Portrait of Dora Maar Art Lesson


After a recent trip to Seattle where Picasso’s “Dora Maar” was on exhibit, I knew my fifth graders would love an art project that would express what Picasso did: express emotion through color and shapes. I love Picasso’s work but not all of it is suitable for elementary, but if you can get your hands on a Picasso calendar and/or book, you can use find a good sampling of colored photographs that demonstrate Picasso’s exciting use of color, line and shape.


The portrait of one of Picasso’s girlfriends, Dora Maar, is by far my favorite piece. I love the hands, painted to resemble flowers (you can see Picasso’s use of flowers in many of his pieces. There are stamens on the front of Dora Maar’s bodice). I love the eyes…they are quintessential Picasso! I love to point out how the eyelashes extend from the eyeball. Kids love this. The hair has streaks of color (so much fun to paint) and the whole portrait is outlined in black.

You’ll need: 12″ x 18″ white paper, black oil pastel, tempera paints, black tempera paint

Time: Approximately 3, 45-minute classes
















Step One: Using the oil pastel, draw a figure of a lady using Picasso’s stylized techniques. I spend alot of time showing the kids his “techniques”. I always begin with the face. I go into more detail with this lesson, but generally tips are as follows:

Start near the top of the page and draw a forehead, nose, mouth and chin. Then draw a line around this for the face. Add hair (sample some fun shapes and ideas) then add features. Add a neck and then big shapes for the arms (really emphasize that anything goes here, except scribbles). Draw a body but don’t worry about proportion. Add hands (think crocuses) then add a chair or background detail.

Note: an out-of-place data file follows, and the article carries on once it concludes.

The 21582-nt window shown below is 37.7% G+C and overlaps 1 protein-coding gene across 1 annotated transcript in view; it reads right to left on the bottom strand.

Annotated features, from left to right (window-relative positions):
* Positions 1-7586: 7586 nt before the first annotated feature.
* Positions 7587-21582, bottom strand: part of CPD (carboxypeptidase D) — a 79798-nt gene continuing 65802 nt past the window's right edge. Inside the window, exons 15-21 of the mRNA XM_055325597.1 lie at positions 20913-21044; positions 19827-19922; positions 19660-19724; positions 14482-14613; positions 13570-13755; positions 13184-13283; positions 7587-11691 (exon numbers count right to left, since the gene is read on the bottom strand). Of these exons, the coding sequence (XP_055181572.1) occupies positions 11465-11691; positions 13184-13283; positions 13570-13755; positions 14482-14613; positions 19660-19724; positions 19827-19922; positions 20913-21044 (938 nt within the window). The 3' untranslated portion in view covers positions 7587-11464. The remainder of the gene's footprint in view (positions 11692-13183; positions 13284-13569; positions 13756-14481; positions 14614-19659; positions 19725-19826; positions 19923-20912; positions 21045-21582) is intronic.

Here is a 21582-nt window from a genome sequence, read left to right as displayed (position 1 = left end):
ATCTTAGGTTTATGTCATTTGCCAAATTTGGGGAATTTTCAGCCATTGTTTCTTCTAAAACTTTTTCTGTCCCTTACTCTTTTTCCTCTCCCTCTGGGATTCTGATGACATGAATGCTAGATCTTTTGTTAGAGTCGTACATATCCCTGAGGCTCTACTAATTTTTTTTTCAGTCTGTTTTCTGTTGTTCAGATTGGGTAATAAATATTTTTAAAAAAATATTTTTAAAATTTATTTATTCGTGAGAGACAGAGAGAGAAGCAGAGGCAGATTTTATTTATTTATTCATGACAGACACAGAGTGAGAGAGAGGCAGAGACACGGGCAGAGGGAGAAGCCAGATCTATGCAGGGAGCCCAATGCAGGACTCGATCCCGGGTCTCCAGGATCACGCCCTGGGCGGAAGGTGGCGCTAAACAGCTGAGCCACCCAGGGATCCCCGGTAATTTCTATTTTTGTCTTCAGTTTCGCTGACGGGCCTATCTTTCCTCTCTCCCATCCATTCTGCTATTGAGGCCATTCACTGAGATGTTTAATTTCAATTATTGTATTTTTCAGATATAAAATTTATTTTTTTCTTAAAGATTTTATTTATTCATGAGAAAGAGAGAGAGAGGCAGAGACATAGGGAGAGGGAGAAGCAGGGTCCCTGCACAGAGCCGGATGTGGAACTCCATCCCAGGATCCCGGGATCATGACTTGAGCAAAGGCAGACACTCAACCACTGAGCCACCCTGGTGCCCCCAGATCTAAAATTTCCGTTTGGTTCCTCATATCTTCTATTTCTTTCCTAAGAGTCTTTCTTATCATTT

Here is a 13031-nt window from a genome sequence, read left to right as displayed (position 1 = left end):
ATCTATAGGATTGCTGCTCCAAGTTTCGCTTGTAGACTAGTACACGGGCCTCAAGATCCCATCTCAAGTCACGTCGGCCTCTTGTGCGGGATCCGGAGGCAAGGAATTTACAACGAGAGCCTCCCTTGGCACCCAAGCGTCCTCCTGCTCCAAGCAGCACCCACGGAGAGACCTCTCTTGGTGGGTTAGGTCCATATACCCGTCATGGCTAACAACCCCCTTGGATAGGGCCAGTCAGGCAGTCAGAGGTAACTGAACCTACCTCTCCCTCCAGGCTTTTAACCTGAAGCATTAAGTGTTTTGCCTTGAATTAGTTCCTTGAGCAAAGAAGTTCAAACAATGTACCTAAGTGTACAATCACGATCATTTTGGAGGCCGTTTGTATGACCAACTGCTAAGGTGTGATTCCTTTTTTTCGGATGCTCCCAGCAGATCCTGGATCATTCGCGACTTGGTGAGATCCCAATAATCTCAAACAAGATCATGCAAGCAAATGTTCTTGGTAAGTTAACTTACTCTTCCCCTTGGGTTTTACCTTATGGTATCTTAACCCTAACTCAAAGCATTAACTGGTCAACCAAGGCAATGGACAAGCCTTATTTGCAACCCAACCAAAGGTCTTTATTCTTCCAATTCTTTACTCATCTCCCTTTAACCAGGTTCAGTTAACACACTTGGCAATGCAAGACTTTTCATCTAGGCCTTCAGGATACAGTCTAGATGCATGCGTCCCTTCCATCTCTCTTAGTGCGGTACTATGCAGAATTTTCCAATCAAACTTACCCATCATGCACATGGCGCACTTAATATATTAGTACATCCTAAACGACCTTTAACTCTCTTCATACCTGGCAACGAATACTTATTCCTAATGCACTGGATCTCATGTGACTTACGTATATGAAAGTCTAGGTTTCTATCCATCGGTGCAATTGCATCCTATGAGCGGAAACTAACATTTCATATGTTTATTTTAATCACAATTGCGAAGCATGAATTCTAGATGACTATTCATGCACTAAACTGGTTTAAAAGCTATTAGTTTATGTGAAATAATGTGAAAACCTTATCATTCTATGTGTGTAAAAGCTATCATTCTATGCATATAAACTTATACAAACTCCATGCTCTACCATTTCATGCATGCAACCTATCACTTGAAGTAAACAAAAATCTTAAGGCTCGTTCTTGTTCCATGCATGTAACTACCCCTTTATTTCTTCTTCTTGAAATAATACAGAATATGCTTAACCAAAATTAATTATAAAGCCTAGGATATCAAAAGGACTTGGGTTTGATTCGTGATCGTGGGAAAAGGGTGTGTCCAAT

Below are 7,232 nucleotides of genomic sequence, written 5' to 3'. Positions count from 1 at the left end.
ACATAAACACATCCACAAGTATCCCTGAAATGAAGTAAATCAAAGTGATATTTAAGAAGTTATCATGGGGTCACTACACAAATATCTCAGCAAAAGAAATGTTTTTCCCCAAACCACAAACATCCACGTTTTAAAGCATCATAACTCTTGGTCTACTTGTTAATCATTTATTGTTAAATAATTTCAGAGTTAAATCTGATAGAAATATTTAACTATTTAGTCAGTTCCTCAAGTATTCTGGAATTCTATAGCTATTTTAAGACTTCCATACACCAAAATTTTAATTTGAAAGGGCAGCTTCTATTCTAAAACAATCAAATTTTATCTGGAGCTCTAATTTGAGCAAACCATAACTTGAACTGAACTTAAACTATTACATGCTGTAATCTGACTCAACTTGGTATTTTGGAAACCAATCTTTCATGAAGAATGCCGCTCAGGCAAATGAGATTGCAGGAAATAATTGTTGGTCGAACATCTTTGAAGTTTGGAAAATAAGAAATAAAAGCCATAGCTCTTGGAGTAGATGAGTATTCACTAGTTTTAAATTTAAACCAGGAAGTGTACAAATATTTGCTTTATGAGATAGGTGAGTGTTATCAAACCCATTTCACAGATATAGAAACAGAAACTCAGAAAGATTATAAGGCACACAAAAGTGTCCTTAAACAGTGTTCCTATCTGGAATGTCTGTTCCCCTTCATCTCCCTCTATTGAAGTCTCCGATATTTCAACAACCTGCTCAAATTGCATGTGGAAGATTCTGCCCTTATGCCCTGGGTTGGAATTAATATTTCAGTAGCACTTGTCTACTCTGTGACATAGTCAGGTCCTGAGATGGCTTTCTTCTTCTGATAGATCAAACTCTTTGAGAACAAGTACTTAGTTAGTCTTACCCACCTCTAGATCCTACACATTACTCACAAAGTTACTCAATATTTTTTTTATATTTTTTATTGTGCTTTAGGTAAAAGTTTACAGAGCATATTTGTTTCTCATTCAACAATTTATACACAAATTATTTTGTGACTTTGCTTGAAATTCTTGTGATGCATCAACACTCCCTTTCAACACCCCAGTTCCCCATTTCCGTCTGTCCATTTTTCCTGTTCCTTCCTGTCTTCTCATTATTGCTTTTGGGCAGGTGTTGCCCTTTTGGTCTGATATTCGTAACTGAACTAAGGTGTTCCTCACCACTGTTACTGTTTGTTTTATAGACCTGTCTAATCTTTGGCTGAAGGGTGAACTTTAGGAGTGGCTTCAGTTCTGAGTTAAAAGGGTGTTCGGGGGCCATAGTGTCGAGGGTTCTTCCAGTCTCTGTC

Step Two: Set out many trays of tempera paint, including white. I have some tempera paint stored in plastic containers and some I put in well palettes so kids can mix their own paints. Paint the lady first and then once those colors are determined, use a contrasting or light color to paint the background.

Step Three: Once the entire piece is painted, its time to bring out the smallest paint brushes you have and some watered down black tempera paint and paint over all original lines. The painting will looked pretty messy up to this point, but once the black lines go on, the kids will really see the transformation. Some kids will embrace this step but others will become bored. I really challenge these kids who just want to get the project over with. I figure they don’t like how their painting looks with all the paint smooshed together, so I asked them to continue with the black lines. Soon they will see how the lines really bring out the color contrasts. I’m a bit proned to proding and encouraging (not nagging) and I think it helps kids get over their own personal art hurdles.

I’m really proud of their work and I can’t stress how successful everyone was. They just love Picasso!

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  • Pam Holderman

    Thanks – just love all your ideas and I have used many of them with my after school art class.

  • ashley

    wow!very impressive results!

  • Cheryl Hancock

    HI Patty, these are just gorgeous!!

  • EspressoErin

    Wow! gorgeous! thanks for the detailed instructions

  • Elementary Art Room

    I love how colorful these are. They really pop out with the black outlines. I can’t wait to try it with my students…they look just impressive as the Rouault Royalty projects! Thanks for the inspiration.
    Elementary Art Room

  • Angie

    I used this lesson and blogged about it. Thanks for the inspiration! http://inartclass.blogspot.com/2012/03/more-picasso-portraits.html

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